Application guide

Call for proposals for DECIMALS grants – application guide

Applicants are advised to read this guide to ensure that they fulfil all the requirements in preparing applications and are familiar with TWAS general policies and guidelines concerning grants.

General Information: TWAS and SRMGI

The World Academy of Sciences (TWAS) represents the best of science in the developing world. Its principal aim is to promote scientific capacity and excellence for science-based development in the South. The administrative and financial operation of TWAS is undertaken by UNESCO, in accordance with an agreement between UNESCO and the Italian government for TWAS. Since 1986, TWAS has been supporting scientists and institutions in developing countries through a wide range of programmes that include providing merit-based grants to research projects.

The Solar Radiation Management Governance Initiative (SRMGI) is an international, NGO-driven initiative that seeks to build developing country capacity to take part in SRM research and discussions. SRM stands for “solar radiation management” or “sunlight reduction methods” (also called albedo modification). It is a set of proposals for reflecting a small amount of sunlight away from Earth in order to reduce some of the impacts of global warming, and the leading idea would involve spraying reflective aerosols into the stratosphere. If it could be realised technically and politically, SRM would be the only known method for quickly slowing, stopping or even reversing the rise in global temperatures, but there are large uncertainties about the full effects of SRM and it is not known whether it would reduce or add to the risks from global warming.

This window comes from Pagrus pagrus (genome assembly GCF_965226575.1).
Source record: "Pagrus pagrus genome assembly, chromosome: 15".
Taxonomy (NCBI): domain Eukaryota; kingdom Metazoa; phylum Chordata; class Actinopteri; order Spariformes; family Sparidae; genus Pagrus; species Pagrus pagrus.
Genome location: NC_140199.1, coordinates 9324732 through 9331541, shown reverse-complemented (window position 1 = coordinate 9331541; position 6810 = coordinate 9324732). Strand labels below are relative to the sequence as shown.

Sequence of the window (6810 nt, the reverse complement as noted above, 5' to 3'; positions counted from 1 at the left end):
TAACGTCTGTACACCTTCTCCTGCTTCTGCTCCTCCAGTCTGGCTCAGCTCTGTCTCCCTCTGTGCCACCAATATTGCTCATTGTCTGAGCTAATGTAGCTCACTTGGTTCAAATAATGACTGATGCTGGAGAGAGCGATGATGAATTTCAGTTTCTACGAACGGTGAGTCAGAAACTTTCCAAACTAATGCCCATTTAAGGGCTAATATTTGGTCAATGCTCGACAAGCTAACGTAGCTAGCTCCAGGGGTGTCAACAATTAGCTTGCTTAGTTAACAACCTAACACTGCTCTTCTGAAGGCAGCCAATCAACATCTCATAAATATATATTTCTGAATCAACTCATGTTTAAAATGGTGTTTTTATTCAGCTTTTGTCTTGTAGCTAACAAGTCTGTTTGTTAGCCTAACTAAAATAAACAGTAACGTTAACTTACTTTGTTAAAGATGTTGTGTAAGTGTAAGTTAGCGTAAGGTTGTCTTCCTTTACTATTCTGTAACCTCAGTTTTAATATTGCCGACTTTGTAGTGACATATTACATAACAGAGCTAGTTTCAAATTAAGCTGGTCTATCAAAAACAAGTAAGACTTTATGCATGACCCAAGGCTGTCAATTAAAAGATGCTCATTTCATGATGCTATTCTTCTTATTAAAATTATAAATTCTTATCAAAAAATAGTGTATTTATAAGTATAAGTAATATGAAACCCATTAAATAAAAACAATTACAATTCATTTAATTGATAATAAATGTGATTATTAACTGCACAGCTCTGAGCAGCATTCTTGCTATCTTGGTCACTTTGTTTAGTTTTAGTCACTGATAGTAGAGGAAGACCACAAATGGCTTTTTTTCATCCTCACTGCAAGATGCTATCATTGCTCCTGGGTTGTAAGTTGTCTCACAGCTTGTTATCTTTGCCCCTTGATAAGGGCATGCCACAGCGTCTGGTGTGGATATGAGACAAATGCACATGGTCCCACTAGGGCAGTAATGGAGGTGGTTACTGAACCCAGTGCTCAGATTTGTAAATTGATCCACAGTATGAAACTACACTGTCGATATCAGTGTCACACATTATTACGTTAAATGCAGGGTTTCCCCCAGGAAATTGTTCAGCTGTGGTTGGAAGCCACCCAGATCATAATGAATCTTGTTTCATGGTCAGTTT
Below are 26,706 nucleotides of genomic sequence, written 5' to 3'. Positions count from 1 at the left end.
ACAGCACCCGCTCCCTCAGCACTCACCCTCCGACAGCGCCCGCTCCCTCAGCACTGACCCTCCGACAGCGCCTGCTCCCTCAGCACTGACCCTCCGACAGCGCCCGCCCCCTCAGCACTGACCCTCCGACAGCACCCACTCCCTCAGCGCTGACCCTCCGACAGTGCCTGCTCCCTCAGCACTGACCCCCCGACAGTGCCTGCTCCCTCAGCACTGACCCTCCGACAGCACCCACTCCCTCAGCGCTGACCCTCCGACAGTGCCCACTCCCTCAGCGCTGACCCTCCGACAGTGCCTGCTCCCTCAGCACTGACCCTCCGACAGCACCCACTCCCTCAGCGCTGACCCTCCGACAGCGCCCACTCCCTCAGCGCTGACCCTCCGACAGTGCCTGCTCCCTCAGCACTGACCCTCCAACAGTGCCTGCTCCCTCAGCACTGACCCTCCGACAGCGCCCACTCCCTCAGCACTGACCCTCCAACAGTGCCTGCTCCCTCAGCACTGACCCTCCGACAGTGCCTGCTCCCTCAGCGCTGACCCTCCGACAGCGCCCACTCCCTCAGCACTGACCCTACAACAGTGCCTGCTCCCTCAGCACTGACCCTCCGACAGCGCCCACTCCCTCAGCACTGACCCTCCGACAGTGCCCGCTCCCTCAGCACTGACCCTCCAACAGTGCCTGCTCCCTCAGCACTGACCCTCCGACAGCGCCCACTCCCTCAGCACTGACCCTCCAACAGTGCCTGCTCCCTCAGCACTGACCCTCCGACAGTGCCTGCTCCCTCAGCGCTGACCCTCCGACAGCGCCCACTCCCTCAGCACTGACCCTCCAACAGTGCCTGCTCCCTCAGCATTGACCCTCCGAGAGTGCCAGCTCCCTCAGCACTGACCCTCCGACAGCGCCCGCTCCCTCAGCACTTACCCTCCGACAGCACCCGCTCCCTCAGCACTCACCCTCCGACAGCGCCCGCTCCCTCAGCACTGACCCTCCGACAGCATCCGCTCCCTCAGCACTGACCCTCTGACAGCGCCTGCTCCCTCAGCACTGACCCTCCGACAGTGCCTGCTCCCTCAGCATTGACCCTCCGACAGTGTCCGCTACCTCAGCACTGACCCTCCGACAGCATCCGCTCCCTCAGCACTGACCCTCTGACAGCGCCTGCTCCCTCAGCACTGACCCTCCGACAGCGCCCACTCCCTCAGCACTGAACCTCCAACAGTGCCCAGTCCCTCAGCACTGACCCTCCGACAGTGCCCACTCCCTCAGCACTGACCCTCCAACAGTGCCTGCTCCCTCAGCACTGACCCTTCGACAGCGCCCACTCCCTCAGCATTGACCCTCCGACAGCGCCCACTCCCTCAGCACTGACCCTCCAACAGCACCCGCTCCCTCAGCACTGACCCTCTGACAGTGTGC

Launched in 2010 by the Royal Society, TWAS and Environmental Defense Fund, SRMGI is neutral on SRM and has run more than 15 workshops across the Global South, always in concert with local not-for-profit partners. These workshops are designed to expand the conversation around SRM research and its governance, and build Southern capacity to take part in discussions around SRM. SRMGI work is funded by a grant from the Open Philanthropy Project.

The DECIMALS Fund

The DECIMALS fund has been set up to provide grants to small research teams in developing countries, allowing them to analyse the impacts that SRM might have in their regions. It was launched in response to a common concern voiced at SRMGI’s engagement workshops, where local participants often proposed and widely supported the idea that scientists in developing countries should undertake research on the potential local impacts of SRM, noting that there is typically very little funding available to support research in this area.

There are several objectives of the DECIMALS grants:

  • to support excellent science on the potential impacts of SRM;
  • to build the capacity of developing country scientists to play a greater role in analysis and discussion of SRM;
  • to expand the conversation around SRM with local stakeholders;
  • and to build South-South and South-North links over SRM research and discussion.

DECIMALS grants: logistical and financial details